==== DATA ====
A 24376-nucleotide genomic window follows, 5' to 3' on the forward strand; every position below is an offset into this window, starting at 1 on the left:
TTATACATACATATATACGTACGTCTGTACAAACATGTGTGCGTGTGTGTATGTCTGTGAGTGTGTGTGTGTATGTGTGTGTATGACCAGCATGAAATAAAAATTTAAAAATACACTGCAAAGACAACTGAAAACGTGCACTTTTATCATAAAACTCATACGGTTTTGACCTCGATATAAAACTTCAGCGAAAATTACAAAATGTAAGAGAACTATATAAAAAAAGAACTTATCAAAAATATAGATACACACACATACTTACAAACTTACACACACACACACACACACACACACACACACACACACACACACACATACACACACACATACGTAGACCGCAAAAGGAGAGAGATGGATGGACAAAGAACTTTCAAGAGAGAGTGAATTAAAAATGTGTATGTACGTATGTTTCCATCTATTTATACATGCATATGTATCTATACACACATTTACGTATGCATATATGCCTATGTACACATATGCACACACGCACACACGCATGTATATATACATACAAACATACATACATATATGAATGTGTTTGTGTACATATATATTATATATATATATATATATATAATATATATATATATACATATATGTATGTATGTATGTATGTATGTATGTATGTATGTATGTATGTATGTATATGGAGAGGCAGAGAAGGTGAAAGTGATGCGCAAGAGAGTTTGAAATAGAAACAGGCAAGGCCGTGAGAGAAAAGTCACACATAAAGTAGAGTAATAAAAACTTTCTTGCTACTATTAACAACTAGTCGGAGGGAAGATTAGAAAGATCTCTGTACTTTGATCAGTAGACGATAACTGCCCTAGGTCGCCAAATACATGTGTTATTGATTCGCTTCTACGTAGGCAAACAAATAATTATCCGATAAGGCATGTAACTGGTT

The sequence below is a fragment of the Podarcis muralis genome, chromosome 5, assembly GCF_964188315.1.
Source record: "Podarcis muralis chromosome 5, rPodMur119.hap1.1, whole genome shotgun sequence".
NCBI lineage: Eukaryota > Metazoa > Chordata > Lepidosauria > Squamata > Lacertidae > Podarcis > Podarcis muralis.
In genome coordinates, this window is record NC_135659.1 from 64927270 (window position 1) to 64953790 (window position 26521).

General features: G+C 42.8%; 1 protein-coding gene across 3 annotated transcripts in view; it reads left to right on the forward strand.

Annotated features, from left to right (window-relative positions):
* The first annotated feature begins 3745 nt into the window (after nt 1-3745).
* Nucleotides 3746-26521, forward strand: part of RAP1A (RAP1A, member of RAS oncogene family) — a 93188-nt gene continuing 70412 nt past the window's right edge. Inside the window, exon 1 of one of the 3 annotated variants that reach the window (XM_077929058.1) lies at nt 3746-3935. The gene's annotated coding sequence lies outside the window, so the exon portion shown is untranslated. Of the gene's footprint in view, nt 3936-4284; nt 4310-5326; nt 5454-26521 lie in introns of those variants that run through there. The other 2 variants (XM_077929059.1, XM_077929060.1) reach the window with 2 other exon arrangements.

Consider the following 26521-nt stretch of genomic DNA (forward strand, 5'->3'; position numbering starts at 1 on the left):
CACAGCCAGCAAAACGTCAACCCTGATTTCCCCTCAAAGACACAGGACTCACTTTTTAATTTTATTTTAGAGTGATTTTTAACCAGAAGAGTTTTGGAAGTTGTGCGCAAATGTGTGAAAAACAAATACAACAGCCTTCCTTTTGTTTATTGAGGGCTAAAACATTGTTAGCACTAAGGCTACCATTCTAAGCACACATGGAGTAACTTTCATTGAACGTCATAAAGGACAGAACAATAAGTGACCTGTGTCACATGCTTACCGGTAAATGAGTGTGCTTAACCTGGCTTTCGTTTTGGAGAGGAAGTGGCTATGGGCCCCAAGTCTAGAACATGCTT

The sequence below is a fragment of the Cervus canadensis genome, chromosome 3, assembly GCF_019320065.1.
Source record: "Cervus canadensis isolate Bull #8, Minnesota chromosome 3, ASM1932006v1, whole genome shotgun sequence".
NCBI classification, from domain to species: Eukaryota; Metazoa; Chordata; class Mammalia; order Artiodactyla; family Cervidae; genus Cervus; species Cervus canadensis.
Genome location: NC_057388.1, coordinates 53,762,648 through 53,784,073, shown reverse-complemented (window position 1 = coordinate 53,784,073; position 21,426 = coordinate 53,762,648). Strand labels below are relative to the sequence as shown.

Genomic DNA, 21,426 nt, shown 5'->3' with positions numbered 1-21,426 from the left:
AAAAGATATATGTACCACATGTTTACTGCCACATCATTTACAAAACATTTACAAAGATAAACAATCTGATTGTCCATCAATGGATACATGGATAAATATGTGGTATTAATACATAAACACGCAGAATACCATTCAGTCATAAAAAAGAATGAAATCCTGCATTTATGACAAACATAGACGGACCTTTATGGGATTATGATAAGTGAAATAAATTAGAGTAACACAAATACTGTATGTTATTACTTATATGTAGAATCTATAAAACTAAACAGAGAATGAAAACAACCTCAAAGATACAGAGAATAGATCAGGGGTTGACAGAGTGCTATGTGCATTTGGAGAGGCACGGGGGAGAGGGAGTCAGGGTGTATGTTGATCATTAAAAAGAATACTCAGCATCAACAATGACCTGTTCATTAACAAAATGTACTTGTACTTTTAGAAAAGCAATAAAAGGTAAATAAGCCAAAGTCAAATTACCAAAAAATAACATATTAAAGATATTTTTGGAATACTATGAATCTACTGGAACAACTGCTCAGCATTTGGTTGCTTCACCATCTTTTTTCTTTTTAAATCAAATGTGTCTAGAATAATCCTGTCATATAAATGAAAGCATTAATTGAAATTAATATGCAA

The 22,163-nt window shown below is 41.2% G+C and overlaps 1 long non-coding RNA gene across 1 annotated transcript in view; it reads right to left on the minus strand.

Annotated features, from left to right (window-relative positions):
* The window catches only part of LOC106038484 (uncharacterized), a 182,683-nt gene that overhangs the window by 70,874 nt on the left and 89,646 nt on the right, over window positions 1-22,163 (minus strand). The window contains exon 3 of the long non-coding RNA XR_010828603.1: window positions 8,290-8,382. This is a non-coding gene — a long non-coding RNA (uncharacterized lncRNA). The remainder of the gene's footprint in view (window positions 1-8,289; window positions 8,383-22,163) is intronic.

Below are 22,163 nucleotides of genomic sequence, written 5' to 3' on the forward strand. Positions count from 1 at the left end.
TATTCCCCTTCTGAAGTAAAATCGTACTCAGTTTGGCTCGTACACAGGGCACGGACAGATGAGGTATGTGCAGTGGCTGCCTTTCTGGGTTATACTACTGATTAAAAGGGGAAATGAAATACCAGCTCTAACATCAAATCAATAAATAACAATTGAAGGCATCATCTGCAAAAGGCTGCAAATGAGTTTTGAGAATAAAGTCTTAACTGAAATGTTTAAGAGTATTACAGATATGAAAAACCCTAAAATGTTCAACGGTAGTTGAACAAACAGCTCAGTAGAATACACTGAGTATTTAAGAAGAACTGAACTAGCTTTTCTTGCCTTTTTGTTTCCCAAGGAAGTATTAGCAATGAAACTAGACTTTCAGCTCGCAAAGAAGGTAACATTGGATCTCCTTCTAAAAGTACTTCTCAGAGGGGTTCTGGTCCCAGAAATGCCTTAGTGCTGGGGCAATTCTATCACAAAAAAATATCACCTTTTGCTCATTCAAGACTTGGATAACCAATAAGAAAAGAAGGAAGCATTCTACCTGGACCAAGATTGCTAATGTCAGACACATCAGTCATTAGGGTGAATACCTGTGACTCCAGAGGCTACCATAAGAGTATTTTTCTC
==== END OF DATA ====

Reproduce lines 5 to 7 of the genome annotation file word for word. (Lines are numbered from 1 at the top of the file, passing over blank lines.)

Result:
NCBI lineage: Eukaryota > Metazoa > Chordata > Lepidosauria > Squamata > Lacertidae > Podarcis > Podarcis muralis.
In genome coordinates, this window is record NC_135659.1 from 64927270 (window position 1) to 64953790 (window position 26521).

General features: G+C 42.8%; 1 protein-coding gene across 3 annotated transcripts in view; it reads left to right on the forward strand.